This is most relevant for me. If I do indeed launch a special project next year on cranes, which mostly migrate, here are the words of advice of Harry Saddler (author of the terrific “The Eastern Curlew: The Extraordinary Life of a Migratory Bird”): “The idea of writing a book about migration without travelling along the migration route is inconceivable…”

That simple phrase might not strike you as particularly profound but it hit me like a hammer.

On the toenail of an ostrich…

Wings Big Year

My Wings Big Year… an hour each day gnawing away at the question: what is a bird? One aspect of that multifaceted question is: how big are they? Noah Strycker, in “Birding Without Borders,” offers a typical stylish answer: “The smallest, the Bee Hummingbird of Cuba, could perch comfortably on the toenail of the largest, the Ostrich.” Ever since I read that, I’ve pictured that petite hummingbird resting for a moment on the gnarled toenail of an ostrich. Such an image is a much stronger mnemonic than 5 centimeters compared to 2.75 meters.

How many ways can we ask: What is a bird?

Wings Big Year

Musing on this question, I’d like to figure out what, to me, a bird MEANS. Here’s what Melbourne birder and writer Harry Saddler says, in his wonderful book “The Easter Curlew: The Extraordinary Life of a Migratory Bird”:

The world is vast and no birds encompass this vastness more than shorebirds. Yet by navigating the world so consummately, by isolating and utilising those landscapes that find parallels across the world, by shaping the ecosystems of that world as they go, perhaps shorebirds also, unwittingly, make and have made the world – or parts of it, at least.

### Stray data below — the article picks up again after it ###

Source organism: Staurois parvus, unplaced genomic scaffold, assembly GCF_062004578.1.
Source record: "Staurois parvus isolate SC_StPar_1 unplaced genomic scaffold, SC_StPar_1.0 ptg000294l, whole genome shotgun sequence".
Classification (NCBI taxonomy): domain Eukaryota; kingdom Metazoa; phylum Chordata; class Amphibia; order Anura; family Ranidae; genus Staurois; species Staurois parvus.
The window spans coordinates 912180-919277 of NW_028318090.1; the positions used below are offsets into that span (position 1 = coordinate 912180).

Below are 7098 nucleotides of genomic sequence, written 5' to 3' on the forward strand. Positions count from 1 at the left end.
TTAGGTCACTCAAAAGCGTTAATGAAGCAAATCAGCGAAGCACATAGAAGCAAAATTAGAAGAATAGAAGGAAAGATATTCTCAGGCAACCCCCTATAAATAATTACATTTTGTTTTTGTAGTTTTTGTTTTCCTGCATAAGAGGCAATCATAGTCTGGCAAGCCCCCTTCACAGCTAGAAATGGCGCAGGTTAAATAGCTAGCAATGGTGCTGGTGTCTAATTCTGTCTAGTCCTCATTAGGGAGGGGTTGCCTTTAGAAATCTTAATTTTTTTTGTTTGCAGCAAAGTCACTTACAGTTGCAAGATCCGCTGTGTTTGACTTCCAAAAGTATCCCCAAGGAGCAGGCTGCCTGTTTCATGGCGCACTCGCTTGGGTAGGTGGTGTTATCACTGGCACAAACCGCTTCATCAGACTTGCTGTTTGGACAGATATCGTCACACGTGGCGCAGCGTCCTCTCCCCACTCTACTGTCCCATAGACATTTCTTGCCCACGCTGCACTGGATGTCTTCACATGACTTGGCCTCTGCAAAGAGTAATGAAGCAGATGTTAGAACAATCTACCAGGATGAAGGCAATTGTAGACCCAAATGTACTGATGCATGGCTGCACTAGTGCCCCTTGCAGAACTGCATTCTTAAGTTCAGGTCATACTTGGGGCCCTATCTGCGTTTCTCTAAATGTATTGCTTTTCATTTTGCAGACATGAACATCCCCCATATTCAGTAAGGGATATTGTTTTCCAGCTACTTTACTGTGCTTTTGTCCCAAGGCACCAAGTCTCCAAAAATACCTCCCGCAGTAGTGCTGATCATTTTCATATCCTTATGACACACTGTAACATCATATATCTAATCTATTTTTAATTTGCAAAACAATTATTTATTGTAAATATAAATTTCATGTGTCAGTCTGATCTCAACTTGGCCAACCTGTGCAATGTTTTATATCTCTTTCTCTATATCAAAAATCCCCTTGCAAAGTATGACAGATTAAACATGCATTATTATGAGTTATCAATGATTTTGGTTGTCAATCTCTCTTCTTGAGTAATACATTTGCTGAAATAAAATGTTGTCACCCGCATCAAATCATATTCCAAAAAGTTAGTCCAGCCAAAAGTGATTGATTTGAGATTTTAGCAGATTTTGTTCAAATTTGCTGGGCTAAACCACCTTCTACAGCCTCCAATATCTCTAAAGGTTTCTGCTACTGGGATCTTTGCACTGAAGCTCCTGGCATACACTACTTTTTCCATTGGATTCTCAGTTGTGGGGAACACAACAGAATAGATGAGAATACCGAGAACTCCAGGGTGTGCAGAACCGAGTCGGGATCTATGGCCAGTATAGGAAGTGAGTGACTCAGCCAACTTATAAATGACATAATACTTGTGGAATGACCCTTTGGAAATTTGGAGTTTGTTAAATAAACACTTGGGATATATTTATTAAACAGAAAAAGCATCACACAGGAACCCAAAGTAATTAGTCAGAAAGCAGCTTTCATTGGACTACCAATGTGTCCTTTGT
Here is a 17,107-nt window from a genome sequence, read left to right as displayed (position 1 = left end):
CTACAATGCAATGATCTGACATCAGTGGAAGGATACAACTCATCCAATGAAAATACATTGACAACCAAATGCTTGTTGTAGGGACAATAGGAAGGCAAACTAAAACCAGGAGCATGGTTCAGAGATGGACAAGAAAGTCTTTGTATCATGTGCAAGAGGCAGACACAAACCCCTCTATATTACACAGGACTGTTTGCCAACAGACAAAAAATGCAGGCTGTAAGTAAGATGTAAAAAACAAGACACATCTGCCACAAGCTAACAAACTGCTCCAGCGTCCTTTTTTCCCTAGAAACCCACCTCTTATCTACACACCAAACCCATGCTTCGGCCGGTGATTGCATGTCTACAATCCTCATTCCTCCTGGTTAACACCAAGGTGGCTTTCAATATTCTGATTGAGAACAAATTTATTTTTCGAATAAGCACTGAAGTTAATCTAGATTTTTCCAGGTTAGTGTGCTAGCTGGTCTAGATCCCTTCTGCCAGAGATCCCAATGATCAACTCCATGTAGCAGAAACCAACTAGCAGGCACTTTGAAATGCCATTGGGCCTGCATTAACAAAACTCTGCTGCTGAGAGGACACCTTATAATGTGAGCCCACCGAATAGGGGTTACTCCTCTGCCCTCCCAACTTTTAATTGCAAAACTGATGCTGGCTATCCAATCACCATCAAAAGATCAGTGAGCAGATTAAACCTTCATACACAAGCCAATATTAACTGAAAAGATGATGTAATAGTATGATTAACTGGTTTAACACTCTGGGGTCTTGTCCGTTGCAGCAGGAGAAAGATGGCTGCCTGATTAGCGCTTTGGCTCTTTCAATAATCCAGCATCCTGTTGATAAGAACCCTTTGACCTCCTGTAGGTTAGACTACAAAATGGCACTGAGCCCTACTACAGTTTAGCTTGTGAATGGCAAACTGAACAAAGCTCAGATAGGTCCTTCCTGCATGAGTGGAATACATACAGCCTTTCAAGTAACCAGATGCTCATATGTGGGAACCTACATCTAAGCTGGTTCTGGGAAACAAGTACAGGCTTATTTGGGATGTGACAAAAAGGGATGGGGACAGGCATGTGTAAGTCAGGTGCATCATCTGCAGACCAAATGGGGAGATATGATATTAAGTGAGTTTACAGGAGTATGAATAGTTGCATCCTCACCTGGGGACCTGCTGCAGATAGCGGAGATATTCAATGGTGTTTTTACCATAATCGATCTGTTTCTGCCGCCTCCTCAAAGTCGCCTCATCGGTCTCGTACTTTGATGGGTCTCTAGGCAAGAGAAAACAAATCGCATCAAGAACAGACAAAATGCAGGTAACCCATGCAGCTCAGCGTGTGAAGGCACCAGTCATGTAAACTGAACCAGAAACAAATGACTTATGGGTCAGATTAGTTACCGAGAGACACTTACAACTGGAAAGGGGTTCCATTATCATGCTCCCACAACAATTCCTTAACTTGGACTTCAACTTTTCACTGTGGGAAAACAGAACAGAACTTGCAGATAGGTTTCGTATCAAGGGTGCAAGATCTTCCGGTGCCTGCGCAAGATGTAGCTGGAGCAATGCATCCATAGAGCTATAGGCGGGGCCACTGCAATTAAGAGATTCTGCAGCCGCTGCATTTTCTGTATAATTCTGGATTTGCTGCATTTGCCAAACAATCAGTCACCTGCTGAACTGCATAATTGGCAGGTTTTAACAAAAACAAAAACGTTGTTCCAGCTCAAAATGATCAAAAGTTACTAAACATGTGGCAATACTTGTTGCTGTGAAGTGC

Wings Big Year: Boring? No!

Wings Big Year

The technical specs of birds (and animals and everything) sounds boring and is boring until it isn’t and you want to figure out “what a bird is,” that is, how it sits as a species among the 10,000-plus species.

I’ve been reading various books but the best and best-written one so far is Colin Tudge’s “The Secret Life of Birds.” I can’t pretend to have mastered any of the technicals but here is how a particular bird of interest, the Brolga (one of the fifteen crane species), is classified:

Kingdom: Animali
Phylum: Chordata (don’t know what this is and don’t care to learn)
Class: Aves (now we’ve got down to our feathered friends, the birds)
Order (there are 31, I think:) Gruiformes
Family: Gruidae (the family of fifteen crane species)
Genus: Antigone (this puzzles me because most people seem to use Grus or another genus name)
Species (my Brolga!): Antigone rubicunda

Amazing! I know something!